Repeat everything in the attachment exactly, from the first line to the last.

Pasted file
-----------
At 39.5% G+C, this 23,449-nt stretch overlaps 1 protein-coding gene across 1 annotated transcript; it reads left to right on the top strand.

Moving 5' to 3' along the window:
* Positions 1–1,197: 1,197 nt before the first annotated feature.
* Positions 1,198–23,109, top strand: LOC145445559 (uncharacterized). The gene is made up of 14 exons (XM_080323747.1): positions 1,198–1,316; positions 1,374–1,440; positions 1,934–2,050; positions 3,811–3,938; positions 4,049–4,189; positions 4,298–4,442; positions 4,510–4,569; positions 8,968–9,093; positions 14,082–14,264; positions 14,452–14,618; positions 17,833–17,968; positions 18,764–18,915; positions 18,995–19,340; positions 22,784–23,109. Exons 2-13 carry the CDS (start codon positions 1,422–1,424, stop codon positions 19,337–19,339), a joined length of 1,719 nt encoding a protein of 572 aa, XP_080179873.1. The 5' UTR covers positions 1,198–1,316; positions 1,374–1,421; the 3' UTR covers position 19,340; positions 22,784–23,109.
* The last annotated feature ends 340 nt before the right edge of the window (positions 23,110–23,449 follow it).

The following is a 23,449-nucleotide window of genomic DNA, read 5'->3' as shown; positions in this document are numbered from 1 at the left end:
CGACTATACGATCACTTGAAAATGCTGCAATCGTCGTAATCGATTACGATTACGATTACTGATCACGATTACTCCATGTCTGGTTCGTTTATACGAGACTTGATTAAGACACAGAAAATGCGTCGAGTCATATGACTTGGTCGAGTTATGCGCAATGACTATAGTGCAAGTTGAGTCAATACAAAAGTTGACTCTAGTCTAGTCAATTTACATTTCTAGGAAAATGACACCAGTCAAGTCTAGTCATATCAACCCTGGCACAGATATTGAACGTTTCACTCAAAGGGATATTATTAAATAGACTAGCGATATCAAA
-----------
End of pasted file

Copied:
At 39.5% G+C, this 23,449-nt stretch overlaps 1 protein-coding gene across 1 annotated transcript; it reads left to right on the top strand.

Moving 5' to 3' along the window:
* Positions 1–1,197: 1,197 nt before the first annotated feature.
* Positions 1,198–23,109, top strand: LOC145445559 (uncharacterized). The gene is made up of 14 exons (XM_080323747.1): positions 1,198–1,316; positions 1,374–1,440; positions 1,934–2,050; positions 3,811–3,938; positions 4,049–4,189; positions 4,298–4,442; positions 4,510–4,569; positions 8,968–9,093; positions 14,082–14,264; positions 14,452–14,618; positions 17,833–17,968; positions 18,764–18,915; positions 18,995–19,340; positions 22,784–23,109. Exons 2-13 carry the CDS (start codon positions 1,422–1,424, stop codon positions 19,337–19,339), a joined length of 1,719 nt encoding a protein of 572 aa, XP_080179873.1. The 5' UTR covers positions 1,198–1,316; positions 1,374–1,421; the 3' UTR covers position 19,340; positions 22,784–23,109.
* The last annotated feature ends 340 nt before the right edge of the window (positions 23,110–23,449 follow it).

The following is a 23,449-nucleotide window of genomic DNA, read 5'->3' as shown; positions in this document are numbered from 1 at the left end:
CGACTATACGATCACTTGAAAATGCTGCAATCGTCGTAATCGATTACGATTACGATTACTGATCACGATTACTCCATGTCTGGTTCGTTTATACGAGACTTGATTAAGACACAGAAAATGCGTCGAGTCATATGACTTGGTCGAGTTATGCGCAATGACTATAGTGCAAGTTGAGTCAATACAAAAGTTGACTCTAGTCTAGTCAATTTACATTTCTAGGAAAATGACACCAGTCAAGTCTAGTCATATCAACCCTGGCACAGATATTGAACGTTTCACTCAAAGGGATATTATTAAATAGACTAGCGATATCAAA